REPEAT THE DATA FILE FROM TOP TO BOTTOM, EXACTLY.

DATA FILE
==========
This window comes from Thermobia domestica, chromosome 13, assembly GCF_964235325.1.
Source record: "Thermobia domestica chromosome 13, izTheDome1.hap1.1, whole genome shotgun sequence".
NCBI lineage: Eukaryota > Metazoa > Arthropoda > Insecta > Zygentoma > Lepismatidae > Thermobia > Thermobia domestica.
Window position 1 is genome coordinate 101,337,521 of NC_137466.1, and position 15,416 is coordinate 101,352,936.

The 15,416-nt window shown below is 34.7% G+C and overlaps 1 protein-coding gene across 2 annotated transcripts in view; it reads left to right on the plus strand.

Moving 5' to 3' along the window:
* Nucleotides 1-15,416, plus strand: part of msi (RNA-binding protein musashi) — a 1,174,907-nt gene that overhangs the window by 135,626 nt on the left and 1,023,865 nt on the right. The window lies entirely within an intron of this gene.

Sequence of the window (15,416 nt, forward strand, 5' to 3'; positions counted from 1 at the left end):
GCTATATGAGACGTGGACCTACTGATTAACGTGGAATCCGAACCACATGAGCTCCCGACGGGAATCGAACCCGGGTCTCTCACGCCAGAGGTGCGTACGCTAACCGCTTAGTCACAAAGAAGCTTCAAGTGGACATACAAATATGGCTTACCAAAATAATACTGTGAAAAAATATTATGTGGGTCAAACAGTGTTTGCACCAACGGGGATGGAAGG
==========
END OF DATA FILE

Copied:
This window comes from Thermobia domestica, chromosome 13, assembly GCF_964235325.1.
Source record: "Thermobia domestica chromosome 13, izTheDome1.hap1.1, whole genome shotgun sequence".
NCBI lineage: Eukaryota > Metazoa > Arthropoda > Insecta > Zygentoma > Lepismatidae > Thermobia > Thermobia domestica.
Window position 1 is genome coordinate 101,337,521 of NC_137466.1, and position 15,416 is coordinate 101,352,936.

The 15,416-nt window shown below is 34.7% G+C and overlaps 1 protein-coding gene across 2 annotated transcripts in view; it reads left to right on the plus strand.

Moving 5' to 3' along the window:
* Nucleotides 1-15,416, plus strand: part of msi (RNA-binding protein musashi) — a 1,174,907-nt gene that overhangs the window by 135,626 nt on the left and 1,023,865 nt on the right. The window lies entirely within an intron of this gene.

Sequence of the window (15,416 nt, forward strand, 5' to 3'; positions counted from 1 at the left end):
GCTATATGAGACGTGGACCTACTGATTAACGTGGAATCCGAACCACATGAGCTCCCGACGGGAATCGAACCCGGGTCTCTCACGCCAGAGGTGCGTACGCTAACCGCTTAGTCACAAAGAAGCTTCAAGTGGACATACAAATATGGCTTACCAAAATAATACTGTGAAAAAATATTATGTGGGTCAAACAGTGTTTGCACCAACGGGGATGGAAGG